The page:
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4 votes
Accepted

QFT introduction: From point mechanics to the continuum

What do Peskin & Schroeder mean by $\dot{\phi}(\vec{x})$? How can we define a time derivative of a function, which depends on position only? Notation $\dot \phi$, when writing down Lagrangian/...
Ján Lalinský's user avatar
2 votes
Accepted

How to expand $(D_\mu\Phi)^\dagger(D^\mu\Phi)$ in $SU(2)$?

You appear to not appreciate your expression as a row vector dotted on a column vector (possibly sandwiching operators). I corrected your expression to $$\partial_\mu\Phi^\dagger \partial^\mu \Phi - \...
Cosmas Zachos's user avatar
2 votes

Is First-Class Constraint Generator of matter Gauge Symmetry in EM example?

From @Andrew's comment, I know how to solve it. In scalar QED, EM field would couple to current $J^{\mu}(x) = \phi^{\star}(x)\partial^{\mu}\phi(x) - \phi(x)\partial^{\mu}\phi^{\star}(x)$, and the ...
Ting-Kai Hsu's user avatar
2 votes
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Derivation of Noether Current in Condensed Matter Field Theory by Altland and Simons

A&S assumes that the action has a strict$^1$ (rather than a quasi-)symmetry, and so that the bare Noether current (1.43) without improvement terms suffice. -- $^1$ NB: It is implicitly assumed ...
Qmechanic's user avatar
  • 207k
1 vote
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How can a non-derivative interaction involve the derivative of a scalar field?

First, just a small terminology note. People normally say "derivative" instead of "4-derivative" to refer to $\partial_\mu$. People might say "4-gradient" if they want to ...
Andrew's user avatar
  • 51.2k
1 vote

How can a non-derivative interaction involve the derivative of a scalar field?

The kinetic term does not count as an interaction. Quadratic terms in the Lagrangian are present in the free theory. Terms with three or more instances of the field are interactions. Hence, in the ...
Níckolas Alves's user avatar
1 vote

How can a non-derivative interaction involve the derivative of a scalar field?

If $U(\phi)$ is not a quadratic function, then the higher-order terms (e.g. a $\phi^4$ term) can be interpreted as field self-interactions that don’t involve derivatives.
tparker's user avatar
  • 48.4k
1 vote

Is First-Class Constraint Generator of matter Gauge Symmetry in EM example?

The solution to OP's problem is to include a pertinent matter sector in the E&M Lagrangian (3) (in OP's case: a complex scalar $\phi$). This produces the source term in the first-class secondary ...
Qmechanic's user avatar
  • 207k
1 vote

When is the Lagrangian a Lorentz scalar?

An obvious, kind of dumb, answer is that the Lagrangian corresponding to a given Hamiltonian will be a Lorentz scalar if the Hamiltonian has the form, $$ \mathcal{H} = \pi^a \frac{\partial}{\partial t}...
Josh Newey's user avatar
1 vote

When is the Lagrangian a Lorentz scalar?

As far as I know, there are no good ways of stating what conditions on the Hamiltonian will cause the Lagrangian to be a Lorentz scalar other than to just say the Hamiltonian must be derived from a ...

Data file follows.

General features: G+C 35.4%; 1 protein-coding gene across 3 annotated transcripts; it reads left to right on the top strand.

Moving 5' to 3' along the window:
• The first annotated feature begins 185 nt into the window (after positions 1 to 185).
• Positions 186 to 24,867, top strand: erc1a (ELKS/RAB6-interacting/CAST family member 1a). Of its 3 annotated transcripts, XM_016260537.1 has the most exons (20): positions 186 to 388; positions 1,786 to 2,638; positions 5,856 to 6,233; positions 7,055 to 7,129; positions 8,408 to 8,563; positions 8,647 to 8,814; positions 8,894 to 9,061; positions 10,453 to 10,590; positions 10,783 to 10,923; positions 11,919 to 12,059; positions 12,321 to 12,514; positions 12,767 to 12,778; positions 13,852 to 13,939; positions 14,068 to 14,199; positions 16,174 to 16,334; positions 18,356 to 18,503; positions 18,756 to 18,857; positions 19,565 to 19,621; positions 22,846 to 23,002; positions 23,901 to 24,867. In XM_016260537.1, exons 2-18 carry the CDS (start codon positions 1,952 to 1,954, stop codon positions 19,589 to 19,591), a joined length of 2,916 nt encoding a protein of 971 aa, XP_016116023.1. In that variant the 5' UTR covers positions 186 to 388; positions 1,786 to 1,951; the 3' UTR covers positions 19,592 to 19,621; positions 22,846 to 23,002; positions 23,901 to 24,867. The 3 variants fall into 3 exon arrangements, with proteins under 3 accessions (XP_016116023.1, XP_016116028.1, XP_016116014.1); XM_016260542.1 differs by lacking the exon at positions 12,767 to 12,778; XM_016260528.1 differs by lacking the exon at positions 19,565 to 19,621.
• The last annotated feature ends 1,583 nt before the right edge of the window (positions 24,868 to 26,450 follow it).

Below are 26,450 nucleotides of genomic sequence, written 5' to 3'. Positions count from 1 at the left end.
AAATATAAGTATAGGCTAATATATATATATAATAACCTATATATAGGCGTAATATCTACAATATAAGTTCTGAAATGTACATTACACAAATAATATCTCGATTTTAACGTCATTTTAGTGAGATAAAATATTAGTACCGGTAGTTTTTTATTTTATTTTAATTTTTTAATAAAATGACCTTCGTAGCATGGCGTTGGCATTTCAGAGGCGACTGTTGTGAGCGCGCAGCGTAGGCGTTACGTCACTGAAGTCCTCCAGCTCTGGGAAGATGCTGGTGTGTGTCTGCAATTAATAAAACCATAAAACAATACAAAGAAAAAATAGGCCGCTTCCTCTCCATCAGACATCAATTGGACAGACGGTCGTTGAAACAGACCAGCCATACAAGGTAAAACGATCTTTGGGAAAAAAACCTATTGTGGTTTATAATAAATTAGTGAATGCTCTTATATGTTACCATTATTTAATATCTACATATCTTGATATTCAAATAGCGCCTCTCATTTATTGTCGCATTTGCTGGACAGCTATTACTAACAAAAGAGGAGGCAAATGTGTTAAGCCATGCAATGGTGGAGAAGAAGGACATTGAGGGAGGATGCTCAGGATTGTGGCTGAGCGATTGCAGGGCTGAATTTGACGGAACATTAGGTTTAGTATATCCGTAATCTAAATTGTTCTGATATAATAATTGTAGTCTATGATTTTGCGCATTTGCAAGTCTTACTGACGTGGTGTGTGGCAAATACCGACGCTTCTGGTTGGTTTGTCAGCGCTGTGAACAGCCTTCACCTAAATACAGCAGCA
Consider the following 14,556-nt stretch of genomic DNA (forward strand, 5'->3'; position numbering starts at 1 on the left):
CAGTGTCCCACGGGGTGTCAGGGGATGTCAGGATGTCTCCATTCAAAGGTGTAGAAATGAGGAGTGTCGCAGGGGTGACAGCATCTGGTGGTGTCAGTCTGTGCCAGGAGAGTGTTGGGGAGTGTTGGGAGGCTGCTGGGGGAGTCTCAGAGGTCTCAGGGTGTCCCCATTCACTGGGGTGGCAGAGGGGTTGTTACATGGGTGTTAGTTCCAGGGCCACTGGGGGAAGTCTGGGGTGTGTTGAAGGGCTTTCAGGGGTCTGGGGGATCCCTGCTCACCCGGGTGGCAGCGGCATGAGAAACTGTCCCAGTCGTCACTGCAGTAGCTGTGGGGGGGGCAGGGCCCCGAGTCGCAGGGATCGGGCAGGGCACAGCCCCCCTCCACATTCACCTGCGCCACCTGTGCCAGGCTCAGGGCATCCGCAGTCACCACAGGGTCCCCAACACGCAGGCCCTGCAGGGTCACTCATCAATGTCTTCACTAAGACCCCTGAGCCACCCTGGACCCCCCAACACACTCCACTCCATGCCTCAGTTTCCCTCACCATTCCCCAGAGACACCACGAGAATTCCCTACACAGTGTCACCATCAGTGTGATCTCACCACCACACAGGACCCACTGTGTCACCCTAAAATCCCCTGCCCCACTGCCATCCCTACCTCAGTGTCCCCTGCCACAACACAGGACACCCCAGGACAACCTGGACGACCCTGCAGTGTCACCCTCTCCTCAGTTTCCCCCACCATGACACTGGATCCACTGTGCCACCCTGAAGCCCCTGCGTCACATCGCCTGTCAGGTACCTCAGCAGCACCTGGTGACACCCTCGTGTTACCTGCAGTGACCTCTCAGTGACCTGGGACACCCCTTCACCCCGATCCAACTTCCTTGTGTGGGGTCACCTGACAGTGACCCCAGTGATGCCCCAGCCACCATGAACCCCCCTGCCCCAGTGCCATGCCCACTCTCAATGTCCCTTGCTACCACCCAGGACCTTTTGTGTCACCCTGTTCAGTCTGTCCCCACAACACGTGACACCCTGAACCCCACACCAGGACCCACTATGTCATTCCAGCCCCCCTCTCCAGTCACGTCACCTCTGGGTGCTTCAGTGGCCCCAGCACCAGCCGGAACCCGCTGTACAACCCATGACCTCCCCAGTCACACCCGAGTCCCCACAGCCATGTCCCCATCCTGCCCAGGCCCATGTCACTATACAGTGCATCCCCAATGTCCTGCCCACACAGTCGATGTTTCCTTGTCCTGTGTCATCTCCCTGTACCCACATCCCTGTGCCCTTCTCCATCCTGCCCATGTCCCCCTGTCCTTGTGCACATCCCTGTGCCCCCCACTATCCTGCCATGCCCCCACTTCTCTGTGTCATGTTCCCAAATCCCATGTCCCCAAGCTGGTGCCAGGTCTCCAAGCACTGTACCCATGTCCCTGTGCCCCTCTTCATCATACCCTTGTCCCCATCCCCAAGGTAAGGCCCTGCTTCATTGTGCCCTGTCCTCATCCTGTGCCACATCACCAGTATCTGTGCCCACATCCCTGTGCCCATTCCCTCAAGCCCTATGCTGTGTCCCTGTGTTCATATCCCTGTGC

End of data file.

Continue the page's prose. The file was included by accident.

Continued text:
Travis's user avatar
  • 2,167
1 vote
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What kind of object is a function in the context of gauge theory?

The terminology used in physics texts is often a bit imprecise, and thus the word "scalar" is somewhat ambiguous. Often if a function $\phi(x)$ of the coordinates is a "scalar", it ...
Bence Racskó's user avatar
1 vote
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Gauge transformation rule for $dA$, where $A$ is the gauge field

Given $$ A \to g A g^{-1} - i dg g^{-1} $$ where $A$ is the gauge field one-form $A = A_{\alpha \mu} t^\alpha dx^\mu$ and $d$ is exterior derivative, thus $$ dA\\ \to d(g A g^{-1} - i dg g^{-1}) \\...
MadMax's user avatar
  • 4,452
1 vote
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"Mass Shell" Condition on Euclidean Scalar Field

Yes, OP is right: In Euclidean (E) signature, the mass-shell condition is $-E_E^2=E^2_M={\bf p}^2+m^2$, and we're solving an elliptic boundary value problem, which is different from the hyperbolic ...
Qmechanic's user avatar
  • 207k
1 vote
Accepted

Lagrange Multiplier as chemical potential in Lagrangian Density

So I think that this is just a misunderstanding of Lagrange multipliers. But maybe I am mistaken. I find looking back at the strict mathematical definition of the Lagrange multiplier for real valued ...
hijit's user avatar
  • 99
1 vote
Accepted

Is the Dirac adjoint in the representation dual to Dirac spinor?

In order for $\overline{\psi} \psi$ to be a Lorentz scalar, we should have $$\lambda^{\dagger}\gamma^0\lambda = \gamma^0$$ or equivalently (assuming $(\gamma^0)^2 = 1$) $$\lambda^{-1} = \gamma^0\...
MadMax's user avatar
  • 4,452
1 vote
Accepted

2+1-dimensional $SU(N)$ Yang-Mills Theory

From the point of view of perturbation theory, QCD in lower dimensions is essentially identical to QCD in $d=3+1$. Namely, the beta function is negative, which means that the theory is UV complete, ...
AccidentalFourierTransform's user avatar
1 vote

2+1-dimensional $SU(N)$ Yang-Mills Theory

Two-dimensional Yang-Mills is solvable non-perturbatively. Atiyah and Bott used equivariant cohomology to study the theory. The theory is topological and in the small-coupling regime it is classically ...
Simp's user avatar
  • 21

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